There is a common misapprehension amongst employers that can lead to costly results.
The Employments Standards Act provides that an employer wishing to dismiss an employee, without cause, must give the following notice:
One week’s notice after three consecutive months of employment;
Two week’s notice after twelve consecutive months of employment; and
Three week’s notice after three consecutive years of employment, plus one additional week for each additional year of employment, to a maximum of eight week’s notice.
If an employer fails to give this required amount of notice, then he must pay wages to the employee in lieu of notice.
The common misconception is that this is the most that an employer can be liable for in the event he or she terminates an employee. This is wrong. The Employment Standards Act provides only the minimum amount of liability to an employee. Our unwritten Court-made law, called the “common-law”, may provide for significantly more notice, or pay in lieu of notice.
Under the common-law, an employer may terminate an employee without cause only upon giving “reasonable notice”.
Calculating reasonable notice is not an easy task. It depends upon a number of factors, with the four most common being:
1. the responsibility of the employment function;
3. length of service; and
4. availability of equivalent alternative employment.
Lawyers practicing in this field have tried to come up with “rules of thumb” about appropriate notice. One such rule of thumb is that an employee in a junior or middle management position is entitled to one month’s notice for each year of service. Employees working below middle management are entitled to less notice. This rule is an extremely rough one, however, and the Courts will depart from it readily.
Another rule of thumb is that, absent exceptional cases, 18 to 24 months notice is the rough upper limit, and other cases should be scaled downward from there unless there are extenuating circumstances.
In 1997 our Supreme Court of Canada added a new wrinkle to the law of wrongful dismissal. The length of notice owed to an employee may be extended in the case of a “bad faith discharge”. Where, for example, an employer is found to be untruthful, misleading, or unduly insensitive, the ordinary amount that would be awarded can be increased. Further, if an employer entices an employee from other secure employment and later terminates the employment relationship, this can result in an increase in the damages award.
The obligation to give reasonable notice applies only if there is no “just cause” for termination. If an employer has just cause, however, then the employer is entitled to dismiss the employee without any notice whatsoever. It is not easy to fully explain the law about just cause in this brief article. But, acts of dishonesty by the employee constitute just cause, e.g. theft or fraud. Absent that, however, acts of poor performance or insubordination do not usually constitute just cause, unless there have been several notices given to the employee of these concerns and opportunities to remedy those that have gone unheeded. I think it is fair to say that the law tends to favour the employee over the employer in situations like this, and proof of just cause is usually a difficult hurdle to overcome.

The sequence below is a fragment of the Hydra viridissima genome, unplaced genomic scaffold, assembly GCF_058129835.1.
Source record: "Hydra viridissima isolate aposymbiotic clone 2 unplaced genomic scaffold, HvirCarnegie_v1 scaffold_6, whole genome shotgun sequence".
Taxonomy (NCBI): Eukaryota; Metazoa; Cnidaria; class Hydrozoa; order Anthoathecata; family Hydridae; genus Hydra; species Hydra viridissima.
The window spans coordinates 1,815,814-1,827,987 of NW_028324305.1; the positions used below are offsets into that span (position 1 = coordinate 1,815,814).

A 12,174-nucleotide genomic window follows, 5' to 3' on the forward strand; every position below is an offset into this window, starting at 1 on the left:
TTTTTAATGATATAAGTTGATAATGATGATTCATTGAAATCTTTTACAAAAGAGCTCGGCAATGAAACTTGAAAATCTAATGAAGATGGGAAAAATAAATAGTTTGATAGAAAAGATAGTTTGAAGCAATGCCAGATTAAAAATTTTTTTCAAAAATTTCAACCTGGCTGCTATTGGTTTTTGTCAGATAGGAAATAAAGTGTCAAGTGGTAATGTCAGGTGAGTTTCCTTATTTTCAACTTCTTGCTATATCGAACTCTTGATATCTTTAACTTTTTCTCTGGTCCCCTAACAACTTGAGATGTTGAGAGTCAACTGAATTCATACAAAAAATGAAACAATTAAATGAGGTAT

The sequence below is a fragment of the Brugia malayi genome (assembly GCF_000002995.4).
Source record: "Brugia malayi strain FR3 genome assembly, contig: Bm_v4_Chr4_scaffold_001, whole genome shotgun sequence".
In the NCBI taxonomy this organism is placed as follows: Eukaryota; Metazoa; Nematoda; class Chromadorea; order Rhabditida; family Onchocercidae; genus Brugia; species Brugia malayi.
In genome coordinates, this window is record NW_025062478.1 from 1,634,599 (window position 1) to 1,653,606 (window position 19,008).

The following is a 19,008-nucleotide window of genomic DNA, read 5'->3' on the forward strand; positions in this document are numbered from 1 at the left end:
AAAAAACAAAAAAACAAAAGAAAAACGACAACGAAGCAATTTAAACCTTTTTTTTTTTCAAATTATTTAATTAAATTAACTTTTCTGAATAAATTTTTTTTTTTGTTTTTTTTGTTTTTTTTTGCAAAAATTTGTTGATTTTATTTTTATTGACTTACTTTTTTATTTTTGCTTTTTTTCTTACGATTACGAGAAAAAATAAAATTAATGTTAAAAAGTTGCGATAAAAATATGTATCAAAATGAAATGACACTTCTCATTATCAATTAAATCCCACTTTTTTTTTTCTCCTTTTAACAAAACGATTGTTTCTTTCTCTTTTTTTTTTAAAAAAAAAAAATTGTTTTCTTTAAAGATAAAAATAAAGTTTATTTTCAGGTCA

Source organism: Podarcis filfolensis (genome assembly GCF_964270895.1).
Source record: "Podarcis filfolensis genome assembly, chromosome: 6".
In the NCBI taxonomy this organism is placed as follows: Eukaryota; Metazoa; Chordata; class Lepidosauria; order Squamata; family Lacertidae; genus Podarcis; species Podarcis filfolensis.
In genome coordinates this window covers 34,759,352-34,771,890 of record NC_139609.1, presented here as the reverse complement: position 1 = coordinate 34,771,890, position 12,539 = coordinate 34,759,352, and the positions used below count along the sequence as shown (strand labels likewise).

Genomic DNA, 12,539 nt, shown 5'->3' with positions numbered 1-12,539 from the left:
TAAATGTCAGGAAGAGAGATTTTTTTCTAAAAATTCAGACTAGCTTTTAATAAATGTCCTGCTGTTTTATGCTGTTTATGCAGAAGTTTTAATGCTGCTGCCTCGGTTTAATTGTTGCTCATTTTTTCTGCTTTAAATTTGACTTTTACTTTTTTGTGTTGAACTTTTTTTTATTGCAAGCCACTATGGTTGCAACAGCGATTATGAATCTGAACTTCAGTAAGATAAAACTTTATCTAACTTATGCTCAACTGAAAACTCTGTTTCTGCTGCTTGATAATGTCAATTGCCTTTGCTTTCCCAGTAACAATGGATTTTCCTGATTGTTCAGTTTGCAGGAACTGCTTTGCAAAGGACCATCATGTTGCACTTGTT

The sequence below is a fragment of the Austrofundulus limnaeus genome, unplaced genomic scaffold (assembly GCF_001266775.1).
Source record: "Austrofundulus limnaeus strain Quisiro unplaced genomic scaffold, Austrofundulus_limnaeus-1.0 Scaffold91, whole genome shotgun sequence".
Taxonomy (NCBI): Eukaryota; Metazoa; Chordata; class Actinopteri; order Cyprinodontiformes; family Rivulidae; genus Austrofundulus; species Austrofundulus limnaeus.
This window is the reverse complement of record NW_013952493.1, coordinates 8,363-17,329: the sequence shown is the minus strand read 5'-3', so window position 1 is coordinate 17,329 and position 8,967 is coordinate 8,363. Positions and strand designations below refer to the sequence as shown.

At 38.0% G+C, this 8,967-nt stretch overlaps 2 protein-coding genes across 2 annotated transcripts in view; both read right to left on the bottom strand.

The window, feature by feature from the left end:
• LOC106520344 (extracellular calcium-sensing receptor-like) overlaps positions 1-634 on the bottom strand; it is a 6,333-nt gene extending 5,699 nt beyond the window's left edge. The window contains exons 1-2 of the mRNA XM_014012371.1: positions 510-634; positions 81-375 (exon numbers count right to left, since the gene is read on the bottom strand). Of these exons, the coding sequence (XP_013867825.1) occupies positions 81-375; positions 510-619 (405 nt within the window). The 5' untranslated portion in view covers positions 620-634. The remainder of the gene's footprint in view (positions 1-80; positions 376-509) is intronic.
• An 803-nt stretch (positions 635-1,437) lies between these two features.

What I have described above applies to the employer-employee relationship. As a general rule, it does not apply to an independent contractor relationship. So, for example, a customer can terminate his ongoing relationship with his repair garage, or a client can terminate his relationship with his lawyer, without there being an obligation to provide “reasonable notice”.
Occasionally, however, Courts have been prepared to introduce a reasonable notice requirement into some independent contractor relationships. For example, if a logging contractor has provided services to a licencee for a considerable number of years, or a log hauler has provided services to a contractor for a considerable number of years, those parties may be entitled to some form of notice of termination. Frankly, these types of claims are relatively rare, and we are in a bit of uncharted territory in terms of pursuing them. But, in the logging industry particularly, significant investments in equipment are often made on the strength of a long-standing relationship between the parties, with there being no written agreement between them. In my view, because of the dependence by one party upon the other, a Court would be prepared to make a damages award if that relationship is terminated on a short notice basis.
Blake Tancock is a Kamloops lawyer practicing in the areas of civil law.